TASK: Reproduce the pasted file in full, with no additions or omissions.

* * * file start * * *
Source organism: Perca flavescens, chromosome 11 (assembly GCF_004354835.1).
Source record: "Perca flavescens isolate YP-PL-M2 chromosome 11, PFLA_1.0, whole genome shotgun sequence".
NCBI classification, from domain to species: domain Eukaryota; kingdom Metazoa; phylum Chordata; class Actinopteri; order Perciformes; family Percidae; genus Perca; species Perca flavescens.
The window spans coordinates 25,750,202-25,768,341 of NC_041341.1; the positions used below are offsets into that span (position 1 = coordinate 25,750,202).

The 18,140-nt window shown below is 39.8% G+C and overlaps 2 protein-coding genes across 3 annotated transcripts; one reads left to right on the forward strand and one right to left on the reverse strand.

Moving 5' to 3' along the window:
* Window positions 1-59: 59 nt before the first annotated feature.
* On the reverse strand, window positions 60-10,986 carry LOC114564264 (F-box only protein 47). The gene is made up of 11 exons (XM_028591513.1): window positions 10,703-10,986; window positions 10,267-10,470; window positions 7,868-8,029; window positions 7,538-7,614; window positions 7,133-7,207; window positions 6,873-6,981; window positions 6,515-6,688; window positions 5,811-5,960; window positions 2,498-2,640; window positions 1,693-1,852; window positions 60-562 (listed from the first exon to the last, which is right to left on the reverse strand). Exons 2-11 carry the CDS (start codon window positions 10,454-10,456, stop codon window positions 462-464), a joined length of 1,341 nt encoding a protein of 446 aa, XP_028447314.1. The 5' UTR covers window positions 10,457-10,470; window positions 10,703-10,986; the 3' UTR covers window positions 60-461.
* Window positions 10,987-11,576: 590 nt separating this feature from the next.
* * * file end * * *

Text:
Source organism: Perca flavescens, chromosome 11 (assembly GCF_004354835.1).
Source record: "Perca flavescens isolate YP-PL-M2 chromosome 11, PFLA_1.0, whole genome shotgun sequence".
NCBI classification, from domain to species: domain Eukaryota; kingdom Metazoa; phylum Chordata; class Actinopteri; order Perciformes; family Percidae; genus Perca; species Perca flavescens.
The window spans coordinates 25,750,202-25,768,341 of NC_041341.1; the positions used below are offsets into that span (position 1 = coordinate 25,750,202).

The 18,140-nt window shown below is 39.8% G+C and overlaps 2 protein-coding genes across 3 annotated transcripts; one reads left to right on the forward strand and one right to left on the reverse strand.

Moving 5' to 3' along the window:
* Window positions 1-59: 59 nt before the first annotated feature.
* On the reverse strand, window positions 60-10,986 carry LOC114564264 (F-box only protein 47). The gene is made up of 11 exons (XM_028591513.1): window positions 10,703-10,986; window positions 10,267-10,470; window positions 7,868-8,029; window positions 7,538-7,614; window positions 7,133-7,207; window positions 6,873-6,981; window positions 6,515-6,688; window positions 5,811-5,960; window positions 2,498-2,640; window positions 1,693-1,852; window positions 60-562 (listed from the first exon to the last, which is right to left on the reverse strand). Exons 2-11 carry the CDS (start codon window positions 10,454-10,456, stop codon window positions 462-464), a joined length of 1,341 nt encoding a protein of 446 aa, XP_028447314.1. The 5' UTR covers window positions 10,457-10,470; window positions 10,703-10,986; the 3' UTR covers window positions 60-461.
* Window positions 10,987-11,576: 590 nt separating this feature from the next.